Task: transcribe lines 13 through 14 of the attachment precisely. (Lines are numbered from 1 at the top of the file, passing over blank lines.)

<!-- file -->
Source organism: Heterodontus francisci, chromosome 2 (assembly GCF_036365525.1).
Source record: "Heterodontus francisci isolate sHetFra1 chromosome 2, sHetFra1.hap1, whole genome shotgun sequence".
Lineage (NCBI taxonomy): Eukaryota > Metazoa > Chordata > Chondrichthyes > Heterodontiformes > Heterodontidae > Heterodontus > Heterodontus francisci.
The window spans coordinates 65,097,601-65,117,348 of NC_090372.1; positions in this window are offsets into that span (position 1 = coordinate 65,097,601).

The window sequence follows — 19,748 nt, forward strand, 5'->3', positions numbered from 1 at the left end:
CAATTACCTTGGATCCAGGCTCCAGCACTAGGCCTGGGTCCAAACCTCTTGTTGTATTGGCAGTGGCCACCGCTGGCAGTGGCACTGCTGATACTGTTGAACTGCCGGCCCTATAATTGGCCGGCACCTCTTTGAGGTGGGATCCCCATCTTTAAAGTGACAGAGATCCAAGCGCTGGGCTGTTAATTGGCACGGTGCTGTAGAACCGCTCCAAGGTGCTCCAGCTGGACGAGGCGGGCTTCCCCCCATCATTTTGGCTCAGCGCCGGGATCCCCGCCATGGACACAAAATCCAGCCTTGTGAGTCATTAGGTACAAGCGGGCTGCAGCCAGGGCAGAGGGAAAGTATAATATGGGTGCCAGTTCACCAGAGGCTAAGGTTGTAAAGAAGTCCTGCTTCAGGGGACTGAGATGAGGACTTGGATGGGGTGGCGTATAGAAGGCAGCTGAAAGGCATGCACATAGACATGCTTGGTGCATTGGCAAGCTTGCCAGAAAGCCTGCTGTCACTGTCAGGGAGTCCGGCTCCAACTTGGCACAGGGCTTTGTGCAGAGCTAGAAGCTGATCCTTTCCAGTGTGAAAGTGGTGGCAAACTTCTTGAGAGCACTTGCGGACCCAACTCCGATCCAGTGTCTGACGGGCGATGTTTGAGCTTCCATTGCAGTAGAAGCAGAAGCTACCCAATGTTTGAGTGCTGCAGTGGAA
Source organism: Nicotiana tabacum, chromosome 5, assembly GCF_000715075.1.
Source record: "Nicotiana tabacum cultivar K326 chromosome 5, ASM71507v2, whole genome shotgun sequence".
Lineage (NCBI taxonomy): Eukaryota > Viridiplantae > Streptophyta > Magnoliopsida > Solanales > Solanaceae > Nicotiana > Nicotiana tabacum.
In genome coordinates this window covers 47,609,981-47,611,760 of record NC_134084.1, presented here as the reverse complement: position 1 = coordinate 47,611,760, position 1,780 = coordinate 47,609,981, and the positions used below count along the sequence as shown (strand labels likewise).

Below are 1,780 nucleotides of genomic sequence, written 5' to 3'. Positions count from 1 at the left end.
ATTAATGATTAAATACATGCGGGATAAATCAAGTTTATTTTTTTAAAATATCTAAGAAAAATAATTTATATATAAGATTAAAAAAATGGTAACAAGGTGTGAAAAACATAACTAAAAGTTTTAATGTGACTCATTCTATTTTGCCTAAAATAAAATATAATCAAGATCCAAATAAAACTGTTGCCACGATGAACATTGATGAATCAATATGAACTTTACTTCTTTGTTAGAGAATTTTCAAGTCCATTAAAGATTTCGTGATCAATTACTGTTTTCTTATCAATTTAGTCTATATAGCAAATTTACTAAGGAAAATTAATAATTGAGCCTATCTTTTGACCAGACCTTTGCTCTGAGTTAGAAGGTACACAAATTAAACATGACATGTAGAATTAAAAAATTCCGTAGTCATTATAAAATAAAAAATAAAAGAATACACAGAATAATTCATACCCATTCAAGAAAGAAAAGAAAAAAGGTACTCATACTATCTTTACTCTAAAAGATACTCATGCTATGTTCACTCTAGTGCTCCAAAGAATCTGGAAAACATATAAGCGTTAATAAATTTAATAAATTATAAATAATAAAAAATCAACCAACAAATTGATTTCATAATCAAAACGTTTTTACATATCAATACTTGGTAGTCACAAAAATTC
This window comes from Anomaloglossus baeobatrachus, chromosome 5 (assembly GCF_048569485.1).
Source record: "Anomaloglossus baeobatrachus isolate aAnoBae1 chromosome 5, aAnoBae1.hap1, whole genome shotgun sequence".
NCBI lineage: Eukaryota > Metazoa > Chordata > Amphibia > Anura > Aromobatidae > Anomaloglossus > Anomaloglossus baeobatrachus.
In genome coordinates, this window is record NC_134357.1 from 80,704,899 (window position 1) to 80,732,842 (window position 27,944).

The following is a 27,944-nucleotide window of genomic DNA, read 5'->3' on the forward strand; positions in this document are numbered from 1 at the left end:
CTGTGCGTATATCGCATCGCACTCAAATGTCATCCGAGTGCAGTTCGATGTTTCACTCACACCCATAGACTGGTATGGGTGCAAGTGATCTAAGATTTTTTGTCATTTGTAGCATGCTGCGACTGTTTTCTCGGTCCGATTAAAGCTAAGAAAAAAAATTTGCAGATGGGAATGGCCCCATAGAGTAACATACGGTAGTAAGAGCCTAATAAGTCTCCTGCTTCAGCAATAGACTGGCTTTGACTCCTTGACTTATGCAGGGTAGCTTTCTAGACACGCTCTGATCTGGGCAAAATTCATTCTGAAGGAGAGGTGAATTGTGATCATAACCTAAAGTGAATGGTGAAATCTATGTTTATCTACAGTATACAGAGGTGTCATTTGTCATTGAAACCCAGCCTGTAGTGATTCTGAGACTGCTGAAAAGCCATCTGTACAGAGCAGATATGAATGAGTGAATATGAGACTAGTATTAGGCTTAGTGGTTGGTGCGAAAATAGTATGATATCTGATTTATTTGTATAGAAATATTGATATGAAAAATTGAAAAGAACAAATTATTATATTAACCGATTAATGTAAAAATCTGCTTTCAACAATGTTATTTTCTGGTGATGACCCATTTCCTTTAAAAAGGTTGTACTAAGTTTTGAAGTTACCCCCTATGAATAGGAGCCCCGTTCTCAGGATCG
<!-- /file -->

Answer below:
This window comes from Anomaloglossus baeobatrachus, chromosome 5 (assembly GCF_048569485.1).
Source record: "Anomaloglossus baeobatrachus isolate aAnoBae1 chromosome 5, aAnoBae1.hap1, whole genome shotgun sequence".